There is a lot more to this whole ordeal as well. And I want to speak directly to those who are the women on the front lines of egalitarianism; the female seminary students pursuing pastoral ministry, the female pastors. There are so many things I want to say to you but here are three of the most pressing. First and foremost, pursuing this is not uplifting women as strong or equal. I believe it is actually making women look weak, and even manipulative. I sat in on a number of my husbands seminary classes and listened to women whine about not being treated like the men and even stating that women can’t take the truth the men were preaching like the men can and need it more watered down. Good grief. As if women are held to different standards of judgement on judgement day. I don’t think so.

Secondly, do you have any idea where your quest leads? Do you understand what your pursuits are opening up Christianity and Seminaries to? The exact same hermenutic you use to get yourself into the pulpit is the exact same that can, will and has already begun to be used to allow many others into the pulpit who Biblically should never even be considered.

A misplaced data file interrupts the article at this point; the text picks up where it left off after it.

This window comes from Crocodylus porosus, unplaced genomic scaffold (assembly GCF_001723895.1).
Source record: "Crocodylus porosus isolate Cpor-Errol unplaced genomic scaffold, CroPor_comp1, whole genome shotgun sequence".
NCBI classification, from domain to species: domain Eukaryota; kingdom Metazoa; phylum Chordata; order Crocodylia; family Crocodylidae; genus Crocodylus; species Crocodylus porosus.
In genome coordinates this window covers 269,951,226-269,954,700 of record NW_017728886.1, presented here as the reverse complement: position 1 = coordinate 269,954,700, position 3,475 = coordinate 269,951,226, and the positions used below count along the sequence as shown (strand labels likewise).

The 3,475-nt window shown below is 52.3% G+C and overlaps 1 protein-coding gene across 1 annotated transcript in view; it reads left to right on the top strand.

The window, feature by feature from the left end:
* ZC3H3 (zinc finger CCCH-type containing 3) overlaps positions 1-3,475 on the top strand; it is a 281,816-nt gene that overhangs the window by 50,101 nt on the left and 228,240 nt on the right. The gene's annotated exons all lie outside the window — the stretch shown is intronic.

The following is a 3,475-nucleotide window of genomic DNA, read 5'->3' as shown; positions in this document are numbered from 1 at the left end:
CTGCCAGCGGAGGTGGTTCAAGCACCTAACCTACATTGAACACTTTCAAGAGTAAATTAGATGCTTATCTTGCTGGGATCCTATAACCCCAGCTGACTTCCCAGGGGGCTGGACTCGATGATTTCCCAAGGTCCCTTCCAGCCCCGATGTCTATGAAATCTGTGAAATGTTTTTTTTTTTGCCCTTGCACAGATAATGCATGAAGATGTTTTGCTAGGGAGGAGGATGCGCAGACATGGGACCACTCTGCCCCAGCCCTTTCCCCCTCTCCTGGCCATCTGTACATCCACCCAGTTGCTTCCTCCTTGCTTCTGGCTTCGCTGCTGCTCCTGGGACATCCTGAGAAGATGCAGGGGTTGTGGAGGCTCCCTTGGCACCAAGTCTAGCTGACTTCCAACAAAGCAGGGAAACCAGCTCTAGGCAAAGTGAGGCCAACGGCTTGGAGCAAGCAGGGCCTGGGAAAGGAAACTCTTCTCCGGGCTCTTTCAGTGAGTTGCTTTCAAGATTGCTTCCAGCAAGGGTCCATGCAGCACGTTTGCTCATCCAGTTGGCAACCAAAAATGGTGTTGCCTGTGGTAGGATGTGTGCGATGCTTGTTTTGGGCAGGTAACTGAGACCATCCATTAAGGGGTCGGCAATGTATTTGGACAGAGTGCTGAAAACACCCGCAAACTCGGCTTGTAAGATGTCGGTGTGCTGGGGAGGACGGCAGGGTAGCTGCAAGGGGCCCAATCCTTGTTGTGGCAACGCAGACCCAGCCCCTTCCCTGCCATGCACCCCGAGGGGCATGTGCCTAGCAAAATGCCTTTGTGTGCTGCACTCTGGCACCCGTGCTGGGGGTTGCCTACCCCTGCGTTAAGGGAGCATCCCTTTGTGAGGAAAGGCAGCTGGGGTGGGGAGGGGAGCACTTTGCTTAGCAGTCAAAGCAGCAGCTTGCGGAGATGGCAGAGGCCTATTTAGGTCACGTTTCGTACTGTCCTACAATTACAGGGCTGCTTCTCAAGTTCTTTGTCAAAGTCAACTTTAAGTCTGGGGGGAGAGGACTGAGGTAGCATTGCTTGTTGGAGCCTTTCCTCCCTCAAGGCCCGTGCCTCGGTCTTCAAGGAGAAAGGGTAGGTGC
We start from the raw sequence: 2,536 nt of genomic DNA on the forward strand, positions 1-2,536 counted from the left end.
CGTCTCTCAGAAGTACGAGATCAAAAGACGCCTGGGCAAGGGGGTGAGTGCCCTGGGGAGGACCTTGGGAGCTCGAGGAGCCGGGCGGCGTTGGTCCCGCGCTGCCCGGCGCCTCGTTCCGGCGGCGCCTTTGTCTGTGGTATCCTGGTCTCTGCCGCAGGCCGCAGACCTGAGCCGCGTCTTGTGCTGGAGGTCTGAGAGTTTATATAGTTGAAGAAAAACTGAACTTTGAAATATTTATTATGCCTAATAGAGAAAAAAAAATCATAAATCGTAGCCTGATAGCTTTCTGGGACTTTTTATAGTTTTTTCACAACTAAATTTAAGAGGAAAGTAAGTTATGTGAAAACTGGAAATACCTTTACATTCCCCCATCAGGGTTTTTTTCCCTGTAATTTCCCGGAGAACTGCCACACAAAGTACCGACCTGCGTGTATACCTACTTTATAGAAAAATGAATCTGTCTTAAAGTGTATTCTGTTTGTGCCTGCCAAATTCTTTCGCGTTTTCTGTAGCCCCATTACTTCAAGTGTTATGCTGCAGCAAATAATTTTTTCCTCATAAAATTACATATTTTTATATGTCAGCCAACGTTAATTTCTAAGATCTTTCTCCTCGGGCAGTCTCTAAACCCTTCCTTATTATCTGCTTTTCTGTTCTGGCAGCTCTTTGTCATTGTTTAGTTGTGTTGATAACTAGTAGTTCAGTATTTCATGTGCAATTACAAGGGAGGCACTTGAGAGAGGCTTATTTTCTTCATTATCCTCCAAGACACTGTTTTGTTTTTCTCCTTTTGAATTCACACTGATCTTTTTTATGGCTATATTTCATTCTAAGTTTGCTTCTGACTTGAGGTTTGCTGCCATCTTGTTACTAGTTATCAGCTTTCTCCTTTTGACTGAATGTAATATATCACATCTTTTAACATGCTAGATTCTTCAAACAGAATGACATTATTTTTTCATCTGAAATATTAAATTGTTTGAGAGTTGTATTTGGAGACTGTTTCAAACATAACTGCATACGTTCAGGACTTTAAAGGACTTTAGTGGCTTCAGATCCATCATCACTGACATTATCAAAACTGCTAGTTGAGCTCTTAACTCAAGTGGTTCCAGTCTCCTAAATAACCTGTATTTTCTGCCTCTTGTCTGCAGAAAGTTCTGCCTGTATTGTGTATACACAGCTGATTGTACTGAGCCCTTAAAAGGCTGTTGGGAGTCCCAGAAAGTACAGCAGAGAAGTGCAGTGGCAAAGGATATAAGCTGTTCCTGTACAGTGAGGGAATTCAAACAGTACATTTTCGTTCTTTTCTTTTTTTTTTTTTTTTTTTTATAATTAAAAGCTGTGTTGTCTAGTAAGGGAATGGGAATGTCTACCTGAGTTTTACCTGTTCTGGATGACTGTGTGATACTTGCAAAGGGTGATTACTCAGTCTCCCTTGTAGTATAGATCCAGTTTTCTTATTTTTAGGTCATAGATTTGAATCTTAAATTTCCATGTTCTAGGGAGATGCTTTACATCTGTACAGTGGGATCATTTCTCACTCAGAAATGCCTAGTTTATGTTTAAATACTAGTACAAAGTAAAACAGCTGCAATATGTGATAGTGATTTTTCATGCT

One last point. Why is it that many view ministry to women as inferior to ministry to men and women? There seems to be a mentality among Egalitiarians, as ironic as it is as those who push women’s rights, that ministry to women isn’t enough. For some reason, they believe that is an inferior ministry. I am here to say that being given the privilege to minister to women is a true high calling. I pray that we all, as women of God, embrace what He has called us to and strive to empower, equip and lead the women and children in our churches to a deeper and more intimate relationship with our Creator. What a gift and a calling this is.

For more on this, I would recommend God’s High Calling For Women, by John MacArthur, reading the Gospel Coalitions defense of Women’s calling in Ministry (a group made up of John Piper, Tim Keller, DA Carson, John MacArthur, Matt Chandler, Alistar Begg, Mark Dever, Erwin Lutzer, Albert Mohler, David Platt, and many other solid men of God), and Recovering Biblical Man and Womenhood by John Piper and Wayne Grudem.